• And that should be on the Democratic Party or should be shared by all the big constituent groups. Right now, way too big of that burden is forced onto unions.

      • cpinva

        well prof. Loomis, while your skepticism is well founded, what is your viable alternative, for the union supporters of AR? is there a ralph nader-like, but viable, third-party candidate, that the unions can all support in good conscience? the problem, in states like AR, is that, in order to be a viable democratic candidate, you have to heel pretty closely, but not quite to, the GOP/tea party line.

        as manny kant points out, it is, ultimately, still in the union’s best interest to retain a democratic majority in the senate, though some of those democrats aren’t perfect.

        • There’s a difference between sighing to vote for a candidate like Pryor and giving him money and time for what is essentially nothing, at least for the core issues of the teachers’ unions.

          • Brett

            The answer is to fight harder in the Democratic primaries, either getting someone more pro-teacher in the process or spooking Pryor into being more careful about who he endorses.

            I’ll give the Republicans that – they’ve been willing to do that kind of “discipline” on their politicians. It means they lost a couple seats for it, but scared the rest into alignment.

          • cpinva

            “There’s a difference between sighing to vote for a candidate like Pryor and giving him money and time for what is essentially nothing, at least for the core issues of the teachers’ unions.”

            agreed, up to a point. on the surface (and really, that’s pretty much all we get to see, being outsiders), it would appear to be a waste of scarce, allocable resources, for the teacher’s unions. however, if what they bring to Pryor’s campaign table is more than just a few dollars and a couple of bored telephone callers, the threatened loss of those assets could be, eventually, significant enough to make him (more importantly, his staff) perk up their ears. how easy would it be, for his campaign to replace those lost assets, should he continue to flip them the bird? easy enough for him to dramatically close his briefcase, get up an leave? I have no idea, these aren’t simply rhetorical questions. I was hoping you might have a bit more in-depth knowledge of his campaign’s fiscal situation.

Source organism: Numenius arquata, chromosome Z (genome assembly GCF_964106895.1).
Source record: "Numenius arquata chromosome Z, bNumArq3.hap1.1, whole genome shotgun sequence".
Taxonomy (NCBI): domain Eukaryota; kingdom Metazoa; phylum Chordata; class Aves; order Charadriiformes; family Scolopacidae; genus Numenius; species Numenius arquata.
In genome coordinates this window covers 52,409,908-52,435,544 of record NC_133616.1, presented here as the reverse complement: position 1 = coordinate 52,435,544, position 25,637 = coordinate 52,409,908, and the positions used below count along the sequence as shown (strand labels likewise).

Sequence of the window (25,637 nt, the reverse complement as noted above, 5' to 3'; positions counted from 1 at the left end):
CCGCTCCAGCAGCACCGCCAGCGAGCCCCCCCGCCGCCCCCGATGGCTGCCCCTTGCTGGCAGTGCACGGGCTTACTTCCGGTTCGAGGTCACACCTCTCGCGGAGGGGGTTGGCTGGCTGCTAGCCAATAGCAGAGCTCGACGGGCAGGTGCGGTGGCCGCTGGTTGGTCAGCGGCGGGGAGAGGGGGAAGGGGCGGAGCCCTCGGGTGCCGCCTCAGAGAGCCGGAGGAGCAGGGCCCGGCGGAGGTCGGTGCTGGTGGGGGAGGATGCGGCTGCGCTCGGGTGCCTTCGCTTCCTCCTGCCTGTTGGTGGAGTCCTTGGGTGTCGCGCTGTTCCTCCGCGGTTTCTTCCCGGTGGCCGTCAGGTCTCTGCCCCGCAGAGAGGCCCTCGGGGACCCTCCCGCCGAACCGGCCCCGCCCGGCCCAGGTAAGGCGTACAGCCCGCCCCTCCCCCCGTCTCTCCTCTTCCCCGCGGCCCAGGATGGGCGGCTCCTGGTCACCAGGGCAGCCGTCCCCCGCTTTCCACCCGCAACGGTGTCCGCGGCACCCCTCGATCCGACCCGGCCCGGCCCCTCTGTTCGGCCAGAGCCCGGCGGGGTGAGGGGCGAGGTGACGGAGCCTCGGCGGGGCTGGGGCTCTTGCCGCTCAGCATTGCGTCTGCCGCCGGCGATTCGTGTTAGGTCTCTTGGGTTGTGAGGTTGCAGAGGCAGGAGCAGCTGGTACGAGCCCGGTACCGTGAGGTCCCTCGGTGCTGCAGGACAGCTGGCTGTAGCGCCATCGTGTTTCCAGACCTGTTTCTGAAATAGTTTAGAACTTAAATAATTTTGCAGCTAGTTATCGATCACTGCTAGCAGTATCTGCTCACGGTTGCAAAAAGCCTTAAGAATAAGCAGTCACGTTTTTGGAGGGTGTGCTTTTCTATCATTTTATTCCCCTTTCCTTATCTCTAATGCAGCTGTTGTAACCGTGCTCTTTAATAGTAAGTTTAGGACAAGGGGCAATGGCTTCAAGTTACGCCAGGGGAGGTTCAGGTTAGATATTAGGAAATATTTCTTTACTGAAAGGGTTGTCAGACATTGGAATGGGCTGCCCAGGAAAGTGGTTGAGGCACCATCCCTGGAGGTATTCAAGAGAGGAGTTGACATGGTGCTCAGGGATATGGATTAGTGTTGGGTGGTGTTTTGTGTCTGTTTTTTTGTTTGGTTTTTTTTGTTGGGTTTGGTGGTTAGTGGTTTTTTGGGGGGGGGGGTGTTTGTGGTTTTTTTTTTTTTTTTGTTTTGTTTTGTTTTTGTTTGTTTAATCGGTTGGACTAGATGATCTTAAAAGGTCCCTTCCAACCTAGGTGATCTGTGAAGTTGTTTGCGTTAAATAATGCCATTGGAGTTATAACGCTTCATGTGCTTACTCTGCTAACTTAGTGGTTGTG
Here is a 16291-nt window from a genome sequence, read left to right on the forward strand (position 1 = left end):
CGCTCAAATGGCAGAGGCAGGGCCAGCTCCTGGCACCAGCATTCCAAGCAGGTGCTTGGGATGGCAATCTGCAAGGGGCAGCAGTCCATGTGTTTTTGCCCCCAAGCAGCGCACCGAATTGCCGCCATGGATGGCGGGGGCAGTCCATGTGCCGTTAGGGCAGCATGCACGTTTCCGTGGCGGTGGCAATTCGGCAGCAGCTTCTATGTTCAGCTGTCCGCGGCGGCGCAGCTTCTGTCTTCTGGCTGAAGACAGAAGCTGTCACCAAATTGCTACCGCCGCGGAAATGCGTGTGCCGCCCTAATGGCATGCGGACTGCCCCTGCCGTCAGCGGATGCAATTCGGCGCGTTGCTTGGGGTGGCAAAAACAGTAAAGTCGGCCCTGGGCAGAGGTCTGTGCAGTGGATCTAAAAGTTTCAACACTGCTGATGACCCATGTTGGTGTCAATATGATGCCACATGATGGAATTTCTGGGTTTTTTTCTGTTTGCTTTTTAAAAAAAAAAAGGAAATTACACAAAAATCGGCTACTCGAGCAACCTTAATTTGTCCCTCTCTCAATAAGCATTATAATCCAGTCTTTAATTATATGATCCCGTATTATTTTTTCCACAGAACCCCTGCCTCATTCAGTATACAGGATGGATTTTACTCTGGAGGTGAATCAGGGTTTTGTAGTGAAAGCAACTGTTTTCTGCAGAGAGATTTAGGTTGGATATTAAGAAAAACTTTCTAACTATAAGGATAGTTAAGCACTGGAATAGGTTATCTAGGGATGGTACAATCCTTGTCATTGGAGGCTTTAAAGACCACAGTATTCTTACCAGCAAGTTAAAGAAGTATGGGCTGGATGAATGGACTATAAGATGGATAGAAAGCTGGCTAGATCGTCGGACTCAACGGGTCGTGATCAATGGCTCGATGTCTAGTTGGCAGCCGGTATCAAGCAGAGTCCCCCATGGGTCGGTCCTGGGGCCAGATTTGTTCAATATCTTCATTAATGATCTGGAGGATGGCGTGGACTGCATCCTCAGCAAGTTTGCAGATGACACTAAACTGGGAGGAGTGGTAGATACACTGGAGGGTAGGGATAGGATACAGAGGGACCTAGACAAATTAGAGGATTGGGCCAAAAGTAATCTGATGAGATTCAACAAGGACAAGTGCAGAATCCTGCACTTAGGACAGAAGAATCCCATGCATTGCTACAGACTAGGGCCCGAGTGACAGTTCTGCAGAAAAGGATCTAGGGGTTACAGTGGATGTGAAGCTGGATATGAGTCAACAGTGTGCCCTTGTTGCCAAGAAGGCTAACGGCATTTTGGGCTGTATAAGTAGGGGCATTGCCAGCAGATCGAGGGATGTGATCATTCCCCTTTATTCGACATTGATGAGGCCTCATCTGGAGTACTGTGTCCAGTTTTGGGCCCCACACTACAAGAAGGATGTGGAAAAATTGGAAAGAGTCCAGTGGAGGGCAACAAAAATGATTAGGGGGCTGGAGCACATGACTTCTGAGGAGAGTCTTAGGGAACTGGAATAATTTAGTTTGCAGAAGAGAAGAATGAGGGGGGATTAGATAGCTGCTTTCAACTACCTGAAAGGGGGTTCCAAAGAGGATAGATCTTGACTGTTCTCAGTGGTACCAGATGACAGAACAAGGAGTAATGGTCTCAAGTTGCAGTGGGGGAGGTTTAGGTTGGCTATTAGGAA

“I’ll give the Republicans that – they’ve been willing to do that kind of “discipline” on their politicians. It means they lost a couple seats for it, but scared the rest into alignment.”

            brett, yes they do, for good reason. the GOP is a monolith, in terms of its agenda and constituencies. it is concerned, ultimately, about the health & wellbeing of the 1%, and will do whatever it needs to, to protect it. if it means pretending to give a rat’s ass about abortion, that’s fine, they’ll happily suck those fundie “values voters”, their dollars & votes, right in. throw another plank on the platform. if it means pretending to give two tiddlies about “illegal aliens”, and the ranting racists who hate them so, they’re good with that too. throw yet another plank on the platform. hell, they have an entire pallet of planks available. in return, they get a whole bunch of barking mad lunatics happy to vote for keeping their marginal tax rates up, to make up for reducing the marginal rates of the filthy, obscenely rich. they are most definitely good with that.